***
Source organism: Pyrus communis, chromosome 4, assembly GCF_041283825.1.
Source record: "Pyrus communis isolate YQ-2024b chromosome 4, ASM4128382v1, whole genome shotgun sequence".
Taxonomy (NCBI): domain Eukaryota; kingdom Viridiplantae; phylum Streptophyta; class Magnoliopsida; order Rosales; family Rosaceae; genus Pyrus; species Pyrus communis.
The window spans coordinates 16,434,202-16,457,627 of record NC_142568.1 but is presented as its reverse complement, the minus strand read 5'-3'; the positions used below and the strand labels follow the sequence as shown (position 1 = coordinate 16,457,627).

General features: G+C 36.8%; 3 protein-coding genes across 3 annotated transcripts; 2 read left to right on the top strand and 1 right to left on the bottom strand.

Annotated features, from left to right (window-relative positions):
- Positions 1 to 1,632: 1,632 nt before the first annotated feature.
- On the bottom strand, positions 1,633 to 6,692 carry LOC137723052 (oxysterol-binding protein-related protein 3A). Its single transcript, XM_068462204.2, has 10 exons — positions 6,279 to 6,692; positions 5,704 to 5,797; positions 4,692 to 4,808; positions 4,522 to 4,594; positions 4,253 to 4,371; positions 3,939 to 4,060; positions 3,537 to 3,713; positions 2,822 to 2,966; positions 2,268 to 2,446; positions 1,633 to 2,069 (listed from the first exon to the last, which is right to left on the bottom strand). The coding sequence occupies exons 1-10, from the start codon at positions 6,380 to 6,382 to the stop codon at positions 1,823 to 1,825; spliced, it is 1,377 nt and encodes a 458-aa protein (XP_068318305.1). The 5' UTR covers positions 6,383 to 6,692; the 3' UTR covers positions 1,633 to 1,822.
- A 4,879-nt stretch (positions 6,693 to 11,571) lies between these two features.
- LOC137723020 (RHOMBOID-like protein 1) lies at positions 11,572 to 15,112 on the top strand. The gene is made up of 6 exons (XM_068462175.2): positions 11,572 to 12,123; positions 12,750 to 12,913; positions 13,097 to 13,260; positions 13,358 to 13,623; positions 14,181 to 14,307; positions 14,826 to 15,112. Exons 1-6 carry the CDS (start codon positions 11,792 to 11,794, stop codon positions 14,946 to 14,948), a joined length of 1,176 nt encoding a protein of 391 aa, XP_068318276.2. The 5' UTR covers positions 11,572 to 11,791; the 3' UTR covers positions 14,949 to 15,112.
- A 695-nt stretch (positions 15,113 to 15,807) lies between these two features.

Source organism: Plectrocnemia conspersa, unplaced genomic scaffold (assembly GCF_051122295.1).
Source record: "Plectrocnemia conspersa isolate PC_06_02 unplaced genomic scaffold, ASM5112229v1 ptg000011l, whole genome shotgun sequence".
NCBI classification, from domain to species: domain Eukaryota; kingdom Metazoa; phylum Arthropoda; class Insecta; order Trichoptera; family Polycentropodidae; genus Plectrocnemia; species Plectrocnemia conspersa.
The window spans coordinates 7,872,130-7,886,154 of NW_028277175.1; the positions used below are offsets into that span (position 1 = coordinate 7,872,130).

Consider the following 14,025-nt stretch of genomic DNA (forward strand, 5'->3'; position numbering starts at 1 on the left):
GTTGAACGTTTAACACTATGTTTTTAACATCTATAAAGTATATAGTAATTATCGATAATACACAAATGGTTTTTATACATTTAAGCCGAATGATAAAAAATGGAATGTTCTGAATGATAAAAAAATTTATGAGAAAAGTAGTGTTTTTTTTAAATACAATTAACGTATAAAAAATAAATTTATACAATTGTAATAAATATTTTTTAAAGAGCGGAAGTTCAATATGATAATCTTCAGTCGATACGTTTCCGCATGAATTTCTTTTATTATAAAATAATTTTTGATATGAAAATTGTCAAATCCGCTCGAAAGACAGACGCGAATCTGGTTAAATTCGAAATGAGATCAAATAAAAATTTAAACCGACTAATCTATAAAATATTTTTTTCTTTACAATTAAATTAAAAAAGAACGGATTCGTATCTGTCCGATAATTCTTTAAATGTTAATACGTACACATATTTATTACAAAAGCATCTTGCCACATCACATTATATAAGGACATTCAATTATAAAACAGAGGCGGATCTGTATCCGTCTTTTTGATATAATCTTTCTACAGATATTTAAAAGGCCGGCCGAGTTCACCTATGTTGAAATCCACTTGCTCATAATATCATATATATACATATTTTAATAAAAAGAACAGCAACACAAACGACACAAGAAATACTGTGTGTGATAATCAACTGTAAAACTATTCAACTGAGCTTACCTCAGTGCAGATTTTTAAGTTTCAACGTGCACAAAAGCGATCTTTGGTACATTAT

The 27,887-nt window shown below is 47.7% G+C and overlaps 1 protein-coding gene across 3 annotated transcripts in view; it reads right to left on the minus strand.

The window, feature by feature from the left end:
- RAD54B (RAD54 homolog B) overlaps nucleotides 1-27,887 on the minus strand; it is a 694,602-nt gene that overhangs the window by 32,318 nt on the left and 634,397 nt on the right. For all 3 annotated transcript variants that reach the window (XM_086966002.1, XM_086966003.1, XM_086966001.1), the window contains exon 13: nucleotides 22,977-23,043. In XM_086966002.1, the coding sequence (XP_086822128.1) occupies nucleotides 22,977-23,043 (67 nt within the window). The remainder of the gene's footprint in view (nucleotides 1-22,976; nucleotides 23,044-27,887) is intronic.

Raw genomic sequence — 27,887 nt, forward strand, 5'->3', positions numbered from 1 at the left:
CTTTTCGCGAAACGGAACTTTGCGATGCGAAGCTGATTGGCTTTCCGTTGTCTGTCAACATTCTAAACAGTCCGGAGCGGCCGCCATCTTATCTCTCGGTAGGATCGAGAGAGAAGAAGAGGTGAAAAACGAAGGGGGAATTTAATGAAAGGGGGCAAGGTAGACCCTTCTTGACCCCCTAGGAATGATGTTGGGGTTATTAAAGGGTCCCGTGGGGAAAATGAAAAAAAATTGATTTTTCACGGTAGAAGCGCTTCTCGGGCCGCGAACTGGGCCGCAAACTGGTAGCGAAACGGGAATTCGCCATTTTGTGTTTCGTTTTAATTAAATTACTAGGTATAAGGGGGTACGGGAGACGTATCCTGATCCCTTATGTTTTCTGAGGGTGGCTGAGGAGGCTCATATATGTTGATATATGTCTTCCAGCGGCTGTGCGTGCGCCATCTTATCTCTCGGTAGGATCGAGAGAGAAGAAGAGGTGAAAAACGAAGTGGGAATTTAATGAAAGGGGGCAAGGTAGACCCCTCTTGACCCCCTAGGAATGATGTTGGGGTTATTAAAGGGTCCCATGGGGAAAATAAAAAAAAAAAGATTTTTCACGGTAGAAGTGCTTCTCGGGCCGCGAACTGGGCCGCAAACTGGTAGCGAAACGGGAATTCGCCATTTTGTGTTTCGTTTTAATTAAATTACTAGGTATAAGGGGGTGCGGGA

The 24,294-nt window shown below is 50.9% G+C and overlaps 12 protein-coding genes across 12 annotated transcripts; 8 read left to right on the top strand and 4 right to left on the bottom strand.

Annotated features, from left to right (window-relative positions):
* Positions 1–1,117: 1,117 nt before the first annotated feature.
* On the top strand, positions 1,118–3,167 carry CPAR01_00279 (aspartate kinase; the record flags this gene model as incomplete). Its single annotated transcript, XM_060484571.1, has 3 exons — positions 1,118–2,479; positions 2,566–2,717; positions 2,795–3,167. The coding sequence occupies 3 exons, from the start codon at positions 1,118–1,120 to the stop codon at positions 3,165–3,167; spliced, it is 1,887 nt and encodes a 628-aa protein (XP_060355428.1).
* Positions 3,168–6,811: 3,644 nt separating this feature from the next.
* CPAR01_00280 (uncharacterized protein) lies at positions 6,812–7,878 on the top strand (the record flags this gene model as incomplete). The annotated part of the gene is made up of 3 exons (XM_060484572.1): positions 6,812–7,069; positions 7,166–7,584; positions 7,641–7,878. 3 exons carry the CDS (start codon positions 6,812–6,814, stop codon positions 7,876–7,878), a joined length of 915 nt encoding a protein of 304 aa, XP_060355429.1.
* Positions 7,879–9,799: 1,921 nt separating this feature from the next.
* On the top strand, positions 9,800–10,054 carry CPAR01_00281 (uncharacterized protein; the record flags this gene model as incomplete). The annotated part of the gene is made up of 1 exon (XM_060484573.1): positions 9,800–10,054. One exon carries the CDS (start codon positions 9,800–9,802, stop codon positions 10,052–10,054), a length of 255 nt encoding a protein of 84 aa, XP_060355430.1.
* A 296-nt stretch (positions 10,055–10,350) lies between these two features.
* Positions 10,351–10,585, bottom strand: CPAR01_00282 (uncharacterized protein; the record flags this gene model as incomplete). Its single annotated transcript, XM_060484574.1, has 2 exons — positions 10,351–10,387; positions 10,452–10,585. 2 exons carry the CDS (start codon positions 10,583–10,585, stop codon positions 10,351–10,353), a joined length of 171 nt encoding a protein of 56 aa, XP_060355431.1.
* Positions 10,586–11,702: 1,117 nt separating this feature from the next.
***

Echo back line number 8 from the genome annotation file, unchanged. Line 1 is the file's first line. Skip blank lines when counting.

- On the bottom strand, positions 1,633 to 6,692 carry LOC137723052 (oxysterol-binding protein-related protein 3A). Its single transcript, XM_068462204.2, has 10 exons — positions 6,279 to 6,692; positions 5,704 to 5,797; positions 4,692 to 4,808; positions 4,522 to 4,594; positions 4,253 to 4,371; positions 3,939 to 4,060; positions 3,537 to 3,713; positions 2,822 to 2,966; positions 2,268 to 2,446; positions 1,633 to 2,069 (listed from the first exon to the last, which is right to left on the bottom strand). The coding sequence occupies exons 1-10, from the start codon at positions 6,380 to 6,382 to the stop codon at positions 1,823 to 1,825; spliced, it is 1,377 nt and encodes a 458-aa protein (XP_068318305.1). The 5' UTR covers positions 6,383 to 6,692; the 3' UTR covers positions 1,633 to 1,822.